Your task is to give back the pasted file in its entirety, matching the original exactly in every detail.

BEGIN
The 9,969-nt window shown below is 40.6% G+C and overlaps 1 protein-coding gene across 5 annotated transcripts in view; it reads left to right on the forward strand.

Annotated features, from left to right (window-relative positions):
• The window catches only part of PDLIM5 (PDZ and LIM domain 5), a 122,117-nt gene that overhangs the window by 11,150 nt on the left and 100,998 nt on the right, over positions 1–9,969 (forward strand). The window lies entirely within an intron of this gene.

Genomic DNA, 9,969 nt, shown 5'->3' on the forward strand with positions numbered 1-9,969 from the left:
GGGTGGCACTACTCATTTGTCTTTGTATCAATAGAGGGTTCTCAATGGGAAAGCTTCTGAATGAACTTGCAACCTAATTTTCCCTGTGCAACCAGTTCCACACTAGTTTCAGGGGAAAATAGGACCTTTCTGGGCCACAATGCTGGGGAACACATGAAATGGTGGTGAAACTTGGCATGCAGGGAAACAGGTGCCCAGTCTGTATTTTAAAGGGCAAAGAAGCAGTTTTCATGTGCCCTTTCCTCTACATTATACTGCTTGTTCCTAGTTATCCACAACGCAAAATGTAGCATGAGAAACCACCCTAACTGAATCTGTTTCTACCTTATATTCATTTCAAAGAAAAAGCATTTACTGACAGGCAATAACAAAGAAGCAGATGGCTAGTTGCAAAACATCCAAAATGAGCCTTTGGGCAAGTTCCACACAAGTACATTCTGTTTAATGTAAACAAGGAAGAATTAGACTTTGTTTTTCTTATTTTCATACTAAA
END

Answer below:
The 9,969-nt window shown below is 40.6% G+C and overlaps 1 protein-coding gene across 5 annotated transcripts in view; it reads left to right on the forward strand.

Annotated features, from left to right (window-relative positions):
• The window catches only part of PDLIM5 (PDZ and LIM domain 5), a 122,117-nt gene that overhangs the window by 11,150 nt on the left and 100,998 nt on the right, over positions 1–9,969 (forward strand). The window lies entirely within an intron of this gene.

Genomic DNA, 9,969 nt, shown 5'->3' on the forward strand with positions numbered 1-9,969 from the left:
GGGTGGCACTACTCATTTGTCTTTGTATCAATAGAGGGTTCTCAATGGGAAAGCTTCTGAATGAACTTGCAACCTAATTTTCCCTGTGCAACCAGTTCCACACTAGTTTCAGGGGAAAATAGGACCTTTCTGGGCCACAATGCTGGGGAACACATGAAATGGTGGTGAAACTTGGCATGCAGGGAAACAGGTGCCCAGTCTGTATTTTAAAGGGCAAAGAAGCAGTTTTCATGTGCCCTTTCCTCTACATTATACTGCTTGTTCCTAGTTATCCACAACGCAAAATGTAGCATGAGAAACCACCCTAACTGAATCTGTTTCTACCTTATATTCATTTCAAAGAAAAAGCATTTACTGACAGGCAATAACAAAGAAGCAGATGGCTAGTTGCAAAACATCCAAAATGAGCCTTTGGGCAAGTTCCACACAAGTACATTCTGTTTAATGTAAACAAGGAAGAATTAGACTTTGTTTTTCTTATTTTCATACTAAA